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guys. I'm developing a client software for an online community I belong to. In order to let me write a client to it, the owners and webmasters demand my code to be encrypted (not just obfuscated). Most of my project is written in VB.NET (F3.5), and some of it is using SQLite and libcrypt via C++/CLI for performance reasons (so I cannot use /clr:safe). In other words, it would be pointless to write C++/CLI code if /clr:safe were to be used (I'd just write all code in VB which is much easier).

If this was only the VB project, I'd just write a C++ loader, decrypt the code from storage into memory and then use Assembly.Load() to get it running via some public method (e.g., the Main Form). However, some inexplicable policy prevents me from doing that with unverified C++/CLI code. I am at loss, because I can use any "unsafe" DLL without limitations using the normal DLL loading mechanism, but for some reason I cannot do that with Assembly.Load(). I fail to see why that is supposed to be more secure (given that the other option is available). Caspol.exe doesn't help, and even if it do, I couldn't ask everybody in my community to turn off access security in their machines. Directly loading an EXE or DLL from memory doesn't seem to be feasable (UPX does that with regular DLLs but not with .NET DLLs).

So I ask the following:

  • Do you guys can think of any method I could use to encrypt the MISL part of the C++/CLI DLL? (I think the code is intermixed with regular x86 machine code).

  • Is there any way of loading an unverified .NET DLL from bytes, as I tried to do with Assembly.Load?

Alternatively, since CreateProcess() and LoadLibrary() only take paths, I though I could write a temporary EXE image and run it from storage. But I need the image to be inaccessible to the user, so writing it to disk would be just stupid; it should be something volatile like a private ramdisk or something. Anything comes to mind? (Windows 2000 and up).

Thanks a lot,

Guille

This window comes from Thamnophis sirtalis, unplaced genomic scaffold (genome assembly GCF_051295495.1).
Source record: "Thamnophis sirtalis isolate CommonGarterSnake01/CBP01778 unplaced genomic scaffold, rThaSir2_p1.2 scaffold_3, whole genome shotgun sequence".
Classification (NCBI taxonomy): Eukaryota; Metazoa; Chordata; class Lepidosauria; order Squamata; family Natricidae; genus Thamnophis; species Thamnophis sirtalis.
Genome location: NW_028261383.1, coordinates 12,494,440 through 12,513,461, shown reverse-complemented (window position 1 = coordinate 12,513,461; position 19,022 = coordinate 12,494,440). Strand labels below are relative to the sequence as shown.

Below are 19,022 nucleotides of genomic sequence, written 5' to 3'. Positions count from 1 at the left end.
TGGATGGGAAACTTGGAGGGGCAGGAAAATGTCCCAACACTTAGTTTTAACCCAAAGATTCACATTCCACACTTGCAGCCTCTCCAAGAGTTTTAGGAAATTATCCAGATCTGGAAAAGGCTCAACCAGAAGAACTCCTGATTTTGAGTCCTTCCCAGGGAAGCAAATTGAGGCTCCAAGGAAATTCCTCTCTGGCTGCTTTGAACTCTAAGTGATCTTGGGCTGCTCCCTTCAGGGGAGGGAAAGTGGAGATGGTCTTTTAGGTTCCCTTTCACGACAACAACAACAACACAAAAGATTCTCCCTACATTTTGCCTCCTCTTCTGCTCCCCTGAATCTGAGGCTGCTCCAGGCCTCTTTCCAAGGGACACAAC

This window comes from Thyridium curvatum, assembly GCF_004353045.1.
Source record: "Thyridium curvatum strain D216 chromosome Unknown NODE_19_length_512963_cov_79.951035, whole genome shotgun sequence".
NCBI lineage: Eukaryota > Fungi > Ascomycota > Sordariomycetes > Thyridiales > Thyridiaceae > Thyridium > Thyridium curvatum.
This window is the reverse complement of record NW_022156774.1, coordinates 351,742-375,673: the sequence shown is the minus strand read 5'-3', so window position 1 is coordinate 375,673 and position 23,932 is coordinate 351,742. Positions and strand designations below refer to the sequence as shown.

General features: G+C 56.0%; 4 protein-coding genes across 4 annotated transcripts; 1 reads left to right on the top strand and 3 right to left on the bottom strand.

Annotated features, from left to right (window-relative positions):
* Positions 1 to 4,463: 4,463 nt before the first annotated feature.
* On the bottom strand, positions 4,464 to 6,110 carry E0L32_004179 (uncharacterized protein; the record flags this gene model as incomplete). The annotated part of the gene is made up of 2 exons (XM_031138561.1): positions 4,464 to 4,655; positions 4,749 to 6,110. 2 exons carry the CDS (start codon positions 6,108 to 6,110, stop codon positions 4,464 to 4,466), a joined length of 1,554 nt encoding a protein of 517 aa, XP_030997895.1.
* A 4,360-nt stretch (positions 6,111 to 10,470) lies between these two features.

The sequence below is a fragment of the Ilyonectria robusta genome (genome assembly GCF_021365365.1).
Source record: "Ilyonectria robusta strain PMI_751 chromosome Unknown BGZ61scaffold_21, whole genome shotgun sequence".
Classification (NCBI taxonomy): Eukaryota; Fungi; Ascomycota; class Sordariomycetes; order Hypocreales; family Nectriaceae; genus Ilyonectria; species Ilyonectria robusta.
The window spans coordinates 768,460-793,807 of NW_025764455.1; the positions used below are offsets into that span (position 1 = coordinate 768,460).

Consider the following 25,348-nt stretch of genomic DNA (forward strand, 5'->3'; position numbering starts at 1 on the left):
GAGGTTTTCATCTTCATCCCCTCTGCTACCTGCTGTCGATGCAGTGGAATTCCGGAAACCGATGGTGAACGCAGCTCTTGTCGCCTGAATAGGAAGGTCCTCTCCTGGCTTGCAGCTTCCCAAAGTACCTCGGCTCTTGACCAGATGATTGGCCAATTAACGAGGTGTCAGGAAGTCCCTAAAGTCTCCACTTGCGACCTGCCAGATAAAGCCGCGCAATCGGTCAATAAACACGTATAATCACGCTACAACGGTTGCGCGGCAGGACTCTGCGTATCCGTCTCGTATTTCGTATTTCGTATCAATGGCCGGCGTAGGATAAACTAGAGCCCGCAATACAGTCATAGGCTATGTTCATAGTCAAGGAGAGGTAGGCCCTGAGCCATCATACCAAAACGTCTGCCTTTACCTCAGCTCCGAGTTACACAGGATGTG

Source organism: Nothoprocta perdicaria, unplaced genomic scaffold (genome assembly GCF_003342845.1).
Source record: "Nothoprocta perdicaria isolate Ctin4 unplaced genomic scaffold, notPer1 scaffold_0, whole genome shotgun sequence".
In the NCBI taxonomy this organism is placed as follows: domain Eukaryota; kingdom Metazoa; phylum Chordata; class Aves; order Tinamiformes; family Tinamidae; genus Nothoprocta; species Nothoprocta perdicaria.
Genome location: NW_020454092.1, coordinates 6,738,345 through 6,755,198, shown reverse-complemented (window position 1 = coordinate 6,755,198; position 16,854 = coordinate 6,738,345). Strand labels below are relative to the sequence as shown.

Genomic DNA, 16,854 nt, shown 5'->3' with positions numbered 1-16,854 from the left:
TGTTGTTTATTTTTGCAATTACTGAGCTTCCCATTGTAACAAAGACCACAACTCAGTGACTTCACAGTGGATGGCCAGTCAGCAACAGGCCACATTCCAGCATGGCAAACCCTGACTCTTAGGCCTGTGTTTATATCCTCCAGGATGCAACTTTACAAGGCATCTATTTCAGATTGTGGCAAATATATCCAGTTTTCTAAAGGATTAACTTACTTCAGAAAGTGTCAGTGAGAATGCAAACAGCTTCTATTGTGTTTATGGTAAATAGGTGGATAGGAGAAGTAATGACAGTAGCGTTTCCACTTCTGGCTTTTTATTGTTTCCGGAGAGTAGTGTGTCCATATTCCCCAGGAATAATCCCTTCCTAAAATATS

share|improve this question
    
Note: I'm currently investigating this code, which might be the way to go: codeproject.com/KB/dotnet/applicationpackertool.aspx – Guillermo Prandi Dec 24 '09 at 0:44
    
AppPacker has the same problem. No luck here. – Guillermo Prandi Dec 28 '09 at 22:31
up vote 0 down vote accepted

Assembly.Load(byte[] ...) explicitly disallows unverifiable (mixed mode) assemblies. You can check the issue on Microsoft Connect.

share|improve this answer
    
Yeah, I know it now. It seems Microsoft is trying to make us move to a CLI-only environment in the future, and therefore making it difficult for us working with mixed/native code. – Guillermo Prandi Mar 1 '10 at 11:42
    
Oh! Nice link you posted. I especially like the last comment: "We decided to still allow it for v1 assemblies to reduce impact on legacy code. v2 assemblies will be rejected." I may be able to use this. Thanks. – Guillermo Prandi Mar 16 '10 at 15:31
    
The Connect entry gives a clear reason why they reject them - because they can make sure that the native part of the code is properly initialized since loading assembly this way bypasses native executable image loader. It has nothing to do with making anyone's life difficult, quite the opposite. – Andrew Savinykh Apr 2 '10 at 5:29
    
Unverifiable != mixed-mode. /clr:pure creates unverifiable assemblies without native code. So does csc /unsafe. – Ben Voigt Nov 22 '10 at 22:12

You can load an assenbly from a stream, using an AssemblyResolve method. See this answer for details.

share|improve this answer
    
Unfortunately, I cannot get rid of the "Unverifiable code failed policy check" exception with this method either. Although I couldn't use the code just as described, since my resource was not found by using args.Name; I could only use [namespace].[filename] to find the resource. Perhaps I am embedding it the wrong way? i.e.: 'This returns nothing: Dim s As Stream = a1.GetManifestResourceStream(args.Name) 'This gives me a resource, but throws the unwanted exception: Dim s As Stream = a1.GetManifestResourceStream("MyLoader.MyLibrary.dll") – Guillermo Prandi Dec 25 '09 at 14:09
    
You're not embedding it "wrong", just differently. It sounded from your post that you had multiple issues going on. I wasn't sure about the verification part, but I did want to contribute an idea on how to load an assembly from a stream of bytes. – Cheeso Dec 25 '09 at 15:21
    
I see. Well, my main problem is how to encrypt my mixed code assembly and load it in my executable without decrypting it into disk. By the way, what do you mean differently? I feel you pointed me in the right direction, because the latest release of Cellbi's AppPacker DOES load my code, although my antivirus complains about a "possible virus". It looks like Cellbi's application uses the AssemblyResolve method too, but in a different way and then it succeeds. I cannot find the source for the latest AppPacker version. An older version whos I got the source for fails with the exception problem. – Guillermo Prandi Dec 25 '09 at 16:00
    
When you embed a resource into an exe, you can specify a name for it. You use a different name. Different than the name I used. – Cheeso Dec 25 '09 at 16:29
    
I correct myself: AppPacker also fails with the policy check exception. :( – Guillermo Prandi Dec 25 '09 at 18:04

u can check this one

http://www.codeproject.com/Articles/21888/A-Simple-Way-to-Pack-your-NET-Code-into-a-Single-E

it 'll help u alot

share|improve this answer
    
Thank you, but AppPacker is the tool I mentioned in Cheeso's answer. It didn't work at that time and it is no longer available to download. – Guillermo Prandi Oct 23 '13 at 21:32

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